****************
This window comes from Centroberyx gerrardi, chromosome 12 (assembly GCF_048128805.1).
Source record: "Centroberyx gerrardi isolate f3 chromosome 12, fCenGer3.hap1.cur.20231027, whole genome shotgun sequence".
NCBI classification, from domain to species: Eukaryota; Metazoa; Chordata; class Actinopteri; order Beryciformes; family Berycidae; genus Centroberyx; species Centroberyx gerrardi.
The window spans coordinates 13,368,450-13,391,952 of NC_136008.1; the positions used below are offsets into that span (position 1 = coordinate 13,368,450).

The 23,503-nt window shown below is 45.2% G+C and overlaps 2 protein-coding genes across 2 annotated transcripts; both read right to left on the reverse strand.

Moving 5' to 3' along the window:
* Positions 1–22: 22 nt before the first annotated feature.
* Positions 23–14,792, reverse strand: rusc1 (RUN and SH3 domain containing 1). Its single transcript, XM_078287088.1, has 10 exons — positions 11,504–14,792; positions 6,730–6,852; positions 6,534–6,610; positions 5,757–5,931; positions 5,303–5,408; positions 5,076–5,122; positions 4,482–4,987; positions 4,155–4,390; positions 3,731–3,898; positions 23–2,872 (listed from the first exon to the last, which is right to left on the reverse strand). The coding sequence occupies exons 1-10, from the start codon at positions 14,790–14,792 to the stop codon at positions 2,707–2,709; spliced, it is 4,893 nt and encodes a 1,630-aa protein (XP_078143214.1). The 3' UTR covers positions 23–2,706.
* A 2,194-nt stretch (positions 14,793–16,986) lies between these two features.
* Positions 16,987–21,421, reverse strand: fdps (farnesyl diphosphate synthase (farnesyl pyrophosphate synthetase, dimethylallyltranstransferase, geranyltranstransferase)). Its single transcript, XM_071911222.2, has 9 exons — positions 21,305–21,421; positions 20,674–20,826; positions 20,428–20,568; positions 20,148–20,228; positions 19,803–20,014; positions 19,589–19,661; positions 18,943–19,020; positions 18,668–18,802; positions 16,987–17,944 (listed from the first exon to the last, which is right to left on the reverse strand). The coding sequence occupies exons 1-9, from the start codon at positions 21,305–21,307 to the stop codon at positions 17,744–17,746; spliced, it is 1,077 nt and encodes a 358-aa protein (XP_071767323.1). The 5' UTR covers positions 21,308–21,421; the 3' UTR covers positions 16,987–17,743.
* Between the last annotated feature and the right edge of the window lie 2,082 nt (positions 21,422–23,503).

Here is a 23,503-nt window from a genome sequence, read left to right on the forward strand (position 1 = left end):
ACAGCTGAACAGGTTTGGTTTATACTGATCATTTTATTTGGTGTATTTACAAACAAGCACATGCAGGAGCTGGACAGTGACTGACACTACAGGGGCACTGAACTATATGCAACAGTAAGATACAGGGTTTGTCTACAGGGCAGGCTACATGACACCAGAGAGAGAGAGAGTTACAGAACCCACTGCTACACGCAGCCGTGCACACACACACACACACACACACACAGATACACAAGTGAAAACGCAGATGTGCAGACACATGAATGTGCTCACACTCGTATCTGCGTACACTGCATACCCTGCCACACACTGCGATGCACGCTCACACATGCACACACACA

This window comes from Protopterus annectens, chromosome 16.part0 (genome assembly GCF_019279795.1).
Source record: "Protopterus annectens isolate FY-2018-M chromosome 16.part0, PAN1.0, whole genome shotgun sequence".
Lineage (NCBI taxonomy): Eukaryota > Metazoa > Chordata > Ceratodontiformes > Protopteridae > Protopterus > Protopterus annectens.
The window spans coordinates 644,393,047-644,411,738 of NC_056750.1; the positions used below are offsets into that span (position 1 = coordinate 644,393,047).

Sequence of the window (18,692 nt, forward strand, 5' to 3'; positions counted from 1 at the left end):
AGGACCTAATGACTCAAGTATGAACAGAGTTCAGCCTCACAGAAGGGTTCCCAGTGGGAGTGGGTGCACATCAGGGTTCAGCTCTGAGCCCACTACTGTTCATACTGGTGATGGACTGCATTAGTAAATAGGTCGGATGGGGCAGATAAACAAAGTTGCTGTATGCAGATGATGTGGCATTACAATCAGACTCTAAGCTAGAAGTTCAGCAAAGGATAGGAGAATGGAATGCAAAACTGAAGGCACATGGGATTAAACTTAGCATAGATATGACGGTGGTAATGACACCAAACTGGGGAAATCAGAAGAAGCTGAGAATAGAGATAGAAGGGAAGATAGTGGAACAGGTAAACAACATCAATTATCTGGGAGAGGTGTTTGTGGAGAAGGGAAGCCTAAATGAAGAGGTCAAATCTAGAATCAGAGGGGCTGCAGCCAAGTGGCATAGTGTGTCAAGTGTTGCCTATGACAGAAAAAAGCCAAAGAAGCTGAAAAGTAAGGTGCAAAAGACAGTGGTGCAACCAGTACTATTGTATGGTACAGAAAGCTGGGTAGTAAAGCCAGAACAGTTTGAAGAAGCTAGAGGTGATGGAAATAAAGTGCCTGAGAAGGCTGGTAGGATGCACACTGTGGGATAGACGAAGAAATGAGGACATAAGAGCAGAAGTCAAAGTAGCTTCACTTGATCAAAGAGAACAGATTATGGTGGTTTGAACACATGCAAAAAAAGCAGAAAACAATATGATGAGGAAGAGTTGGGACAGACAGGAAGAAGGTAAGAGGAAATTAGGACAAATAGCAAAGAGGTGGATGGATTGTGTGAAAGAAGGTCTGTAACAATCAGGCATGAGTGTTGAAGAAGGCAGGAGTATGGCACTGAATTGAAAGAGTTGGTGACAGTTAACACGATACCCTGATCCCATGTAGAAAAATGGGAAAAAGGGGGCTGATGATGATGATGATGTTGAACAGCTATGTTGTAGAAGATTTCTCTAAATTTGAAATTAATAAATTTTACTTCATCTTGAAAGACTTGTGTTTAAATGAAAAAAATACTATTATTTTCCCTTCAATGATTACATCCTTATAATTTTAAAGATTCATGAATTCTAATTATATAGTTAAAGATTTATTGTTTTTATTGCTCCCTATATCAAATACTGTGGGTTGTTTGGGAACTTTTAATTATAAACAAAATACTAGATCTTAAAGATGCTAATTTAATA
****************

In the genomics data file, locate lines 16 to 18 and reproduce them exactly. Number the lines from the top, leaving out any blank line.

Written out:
Lineage (NCBI taxonomy): Eukaryota > Metazoa > Chordata > Ceratodontiformes > Protopteridae > Protopterus > Protopterus annectens.
The window spans coordinates 644,393,047-644,411,738 of NC_056750.1; the positions used below are offsets into that span (position 1 = coordinate 644,393,047).

Sequence of the window (18,692 nt, forward strand, 5' to 3'; positions counted from 1 at the left end):